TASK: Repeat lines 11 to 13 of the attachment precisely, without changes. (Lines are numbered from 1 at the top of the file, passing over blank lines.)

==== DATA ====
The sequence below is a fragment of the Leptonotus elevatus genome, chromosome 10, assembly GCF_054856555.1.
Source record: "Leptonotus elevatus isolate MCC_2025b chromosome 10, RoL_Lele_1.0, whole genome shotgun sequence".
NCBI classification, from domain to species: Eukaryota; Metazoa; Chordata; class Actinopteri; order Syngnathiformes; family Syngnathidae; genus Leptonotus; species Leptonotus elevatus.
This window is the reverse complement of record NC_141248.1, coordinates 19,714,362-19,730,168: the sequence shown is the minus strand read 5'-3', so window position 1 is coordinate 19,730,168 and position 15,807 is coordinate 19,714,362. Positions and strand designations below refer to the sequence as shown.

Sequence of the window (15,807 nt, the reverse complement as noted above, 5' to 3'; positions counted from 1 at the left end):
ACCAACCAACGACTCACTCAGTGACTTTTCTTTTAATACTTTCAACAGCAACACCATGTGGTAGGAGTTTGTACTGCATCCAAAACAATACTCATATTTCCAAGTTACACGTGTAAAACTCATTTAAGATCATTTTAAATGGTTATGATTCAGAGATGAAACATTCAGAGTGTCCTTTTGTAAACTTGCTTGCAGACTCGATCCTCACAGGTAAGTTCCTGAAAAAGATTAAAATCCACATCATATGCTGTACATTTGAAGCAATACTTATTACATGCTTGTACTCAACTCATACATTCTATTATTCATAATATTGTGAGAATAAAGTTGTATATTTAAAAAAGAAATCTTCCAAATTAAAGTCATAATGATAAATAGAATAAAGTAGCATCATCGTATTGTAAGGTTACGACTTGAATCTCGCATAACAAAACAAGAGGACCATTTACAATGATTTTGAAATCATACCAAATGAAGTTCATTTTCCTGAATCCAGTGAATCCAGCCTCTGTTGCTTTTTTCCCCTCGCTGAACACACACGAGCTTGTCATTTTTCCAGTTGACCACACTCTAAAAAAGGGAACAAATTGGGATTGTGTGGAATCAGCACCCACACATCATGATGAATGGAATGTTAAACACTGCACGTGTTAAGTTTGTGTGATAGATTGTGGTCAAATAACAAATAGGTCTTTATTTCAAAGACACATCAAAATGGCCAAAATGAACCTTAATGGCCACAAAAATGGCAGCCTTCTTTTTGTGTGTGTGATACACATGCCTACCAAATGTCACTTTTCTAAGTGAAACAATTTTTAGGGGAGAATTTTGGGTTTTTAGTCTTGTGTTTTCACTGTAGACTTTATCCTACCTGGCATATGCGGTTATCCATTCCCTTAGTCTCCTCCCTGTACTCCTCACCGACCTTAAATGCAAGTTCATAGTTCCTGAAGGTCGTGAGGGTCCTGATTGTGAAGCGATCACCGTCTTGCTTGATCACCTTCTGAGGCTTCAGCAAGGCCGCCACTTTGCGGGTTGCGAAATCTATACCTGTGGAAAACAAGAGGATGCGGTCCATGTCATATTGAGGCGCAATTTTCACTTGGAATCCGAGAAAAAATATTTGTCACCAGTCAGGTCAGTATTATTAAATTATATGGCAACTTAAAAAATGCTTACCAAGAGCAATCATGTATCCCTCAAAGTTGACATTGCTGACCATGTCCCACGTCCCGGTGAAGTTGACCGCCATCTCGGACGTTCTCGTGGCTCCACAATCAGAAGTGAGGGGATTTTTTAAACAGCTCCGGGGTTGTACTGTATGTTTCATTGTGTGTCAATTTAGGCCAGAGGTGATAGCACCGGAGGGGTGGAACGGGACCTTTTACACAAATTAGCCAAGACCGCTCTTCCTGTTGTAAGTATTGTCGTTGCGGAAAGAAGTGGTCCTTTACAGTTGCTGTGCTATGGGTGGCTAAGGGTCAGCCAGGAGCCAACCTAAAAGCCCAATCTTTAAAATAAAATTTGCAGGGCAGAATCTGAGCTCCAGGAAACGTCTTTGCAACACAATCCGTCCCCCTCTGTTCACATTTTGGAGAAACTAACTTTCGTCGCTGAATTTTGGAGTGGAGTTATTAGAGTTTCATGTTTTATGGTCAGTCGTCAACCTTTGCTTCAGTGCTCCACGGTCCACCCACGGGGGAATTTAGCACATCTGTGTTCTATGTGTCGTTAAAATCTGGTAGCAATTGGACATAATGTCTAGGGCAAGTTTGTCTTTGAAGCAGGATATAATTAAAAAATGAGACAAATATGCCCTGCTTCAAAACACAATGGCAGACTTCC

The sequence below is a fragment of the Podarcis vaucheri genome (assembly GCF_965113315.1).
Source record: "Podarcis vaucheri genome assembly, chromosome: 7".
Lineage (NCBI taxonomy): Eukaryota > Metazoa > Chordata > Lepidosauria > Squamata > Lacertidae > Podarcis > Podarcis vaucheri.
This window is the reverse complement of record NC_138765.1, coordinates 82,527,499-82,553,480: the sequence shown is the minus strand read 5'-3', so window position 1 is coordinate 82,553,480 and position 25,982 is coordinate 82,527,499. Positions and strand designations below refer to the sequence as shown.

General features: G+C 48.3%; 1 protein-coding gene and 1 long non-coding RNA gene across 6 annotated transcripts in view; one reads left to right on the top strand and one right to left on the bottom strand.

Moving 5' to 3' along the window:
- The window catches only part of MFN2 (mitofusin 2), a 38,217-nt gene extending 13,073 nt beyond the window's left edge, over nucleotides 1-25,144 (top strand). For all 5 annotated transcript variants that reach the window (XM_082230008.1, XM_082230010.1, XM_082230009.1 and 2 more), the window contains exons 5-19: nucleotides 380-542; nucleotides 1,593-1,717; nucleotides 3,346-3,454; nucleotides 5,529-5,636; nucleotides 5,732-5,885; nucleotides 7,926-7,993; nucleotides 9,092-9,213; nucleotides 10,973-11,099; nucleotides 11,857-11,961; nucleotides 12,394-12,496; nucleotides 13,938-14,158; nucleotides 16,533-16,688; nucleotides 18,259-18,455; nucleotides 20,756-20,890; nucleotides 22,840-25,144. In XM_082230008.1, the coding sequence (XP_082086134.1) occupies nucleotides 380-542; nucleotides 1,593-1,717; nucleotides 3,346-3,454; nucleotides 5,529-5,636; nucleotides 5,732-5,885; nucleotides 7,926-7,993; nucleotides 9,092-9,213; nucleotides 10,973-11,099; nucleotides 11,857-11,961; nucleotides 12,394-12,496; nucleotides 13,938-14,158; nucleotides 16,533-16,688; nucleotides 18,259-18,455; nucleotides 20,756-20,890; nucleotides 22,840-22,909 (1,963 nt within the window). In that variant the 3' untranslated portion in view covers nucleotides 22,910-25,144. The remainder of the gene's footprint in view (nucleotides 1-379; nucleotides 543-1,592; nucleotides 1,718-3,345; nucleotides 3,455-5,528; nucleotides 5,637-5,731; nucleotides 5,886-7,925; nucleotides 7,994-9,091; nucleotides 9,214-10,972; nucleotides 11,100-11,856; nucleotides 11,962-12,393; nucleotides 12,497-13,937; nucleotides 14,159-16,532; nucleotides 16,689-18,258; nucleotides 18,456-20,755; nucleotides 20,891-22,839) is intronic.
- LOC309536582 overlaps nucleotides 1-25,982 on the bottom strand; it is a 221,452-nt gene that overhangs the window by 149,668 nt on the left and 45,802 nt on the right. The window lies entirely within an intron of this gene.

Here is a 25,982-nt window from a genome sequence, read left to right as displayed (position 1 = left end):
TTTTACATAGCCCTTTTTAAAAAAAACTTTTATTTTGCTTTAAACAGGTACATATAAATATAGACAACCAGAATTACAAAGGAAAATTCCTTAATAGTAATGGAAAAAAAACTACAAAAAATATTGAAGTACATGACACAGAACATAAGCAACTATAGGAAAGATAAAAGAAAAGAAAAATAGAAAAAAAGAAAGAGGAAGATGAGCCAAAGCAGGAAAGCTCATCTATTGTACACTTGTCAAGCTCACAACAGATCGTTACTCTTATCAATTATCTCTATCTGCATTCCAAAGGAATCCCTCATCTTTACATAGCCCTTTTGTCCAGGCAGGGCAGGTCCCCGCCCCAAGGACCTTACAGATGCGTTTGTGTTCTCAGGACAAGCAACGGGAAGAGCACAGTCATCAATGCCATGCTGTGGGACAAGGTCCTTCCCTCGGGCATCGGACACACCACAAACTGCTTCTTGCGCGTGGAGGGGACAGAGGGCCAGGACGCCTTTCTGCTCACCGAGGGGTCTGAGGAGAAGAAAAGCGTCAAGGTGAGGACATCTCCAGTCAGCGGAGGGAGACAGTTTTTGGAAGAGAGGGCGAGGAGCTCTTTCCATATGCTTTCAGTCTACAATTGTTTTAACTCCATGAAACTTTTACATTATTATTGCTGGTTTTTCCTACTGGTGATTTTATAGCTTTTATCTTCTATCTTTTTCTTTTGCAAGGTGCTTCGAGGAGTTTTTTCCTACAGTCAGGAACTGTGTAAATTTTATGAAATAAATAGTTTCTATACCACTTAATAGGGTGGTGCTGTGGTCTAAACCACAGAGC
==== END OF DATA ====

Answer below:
General features: G+C 48.3%; 1 protein-coding gene and 1 long non-coding RNA gene across 6 annotated transcripts in view; one reads left to right on the top strand and one right to left on the bottom strand.

Moving 5' to 3' along the window:
- The window catches only part of MFN2 (mitofusin 2), a 38,217-nt gene extending 13,073 nt beyond the window's left edge, over nucleotides 1-25,144 (top strand). For all 5 annotated transcript variants that reach the window (XM_082230008.1, XM_082230010.1, XM_082230009.1 and 2 more), the window contains exons 5-19: nucleotides 380-542; nucleotides 1,593-1,717; nucleotides 3,346-3,454; nucleotides 5,529-5,636; nucleotides 5,732-5,885; nucleotides 7,926-7,993; nucleotides 9,092-9,213; nucleotides 10,973-11,099; nucleotides 11,857-11,961; nucleotides 12,394-12,496; nucleotides 13,938-14,158; nucleotides 16,533-16,688; nucleotides 18,259-18,455; nucleotides 20,756-20,890; nucleotides 22,840-25,144. In XM_082230008.1, the coding sequence (XP_082086134.1) occupies nucleotides 380-542; nucleotides 1,593-1,717; nucleotides 3,346-3,454; nucleotides 5,529-5,636; nucleotides 5,732-5,885; nucleotides 7,926-7,993; nucleotides 9,092-9,213; nucleotides 10,973-11,099; nucleotides 11,857-11,961; nucleotides 12,394-12,496; nucleotides 13,938-14,158; nucleotides 16,533-16,688; nucleotides 18,259-18,455; nucleotides 20,756-20,890; nucleotides 22,840-22,909 (1,963 nt within the window). In that variant the 3' untranslated portion in view covers nucleotides 22,910-25,144. The remainder of the gene's footprint in view (nucleotides 1-379; nucleotides 543-1,592; nucleotides 1,718-3,345; nucleotides 3,455-5,528; nucleotides 5,637-5,731; nucleotides 5,886-7,925; nucleotides 7,994-9,091; nucleotides 9,214-10,972; nucleotides 11,100-11,856; nucleotides 11,962-12,393; nucleotides 12,497-13,937; nucleotides 14,159-16,532; nucleotides 16,689-18,258; nucleotides 18,456-20,755; nucleotides 20,891-22,839) is intronic.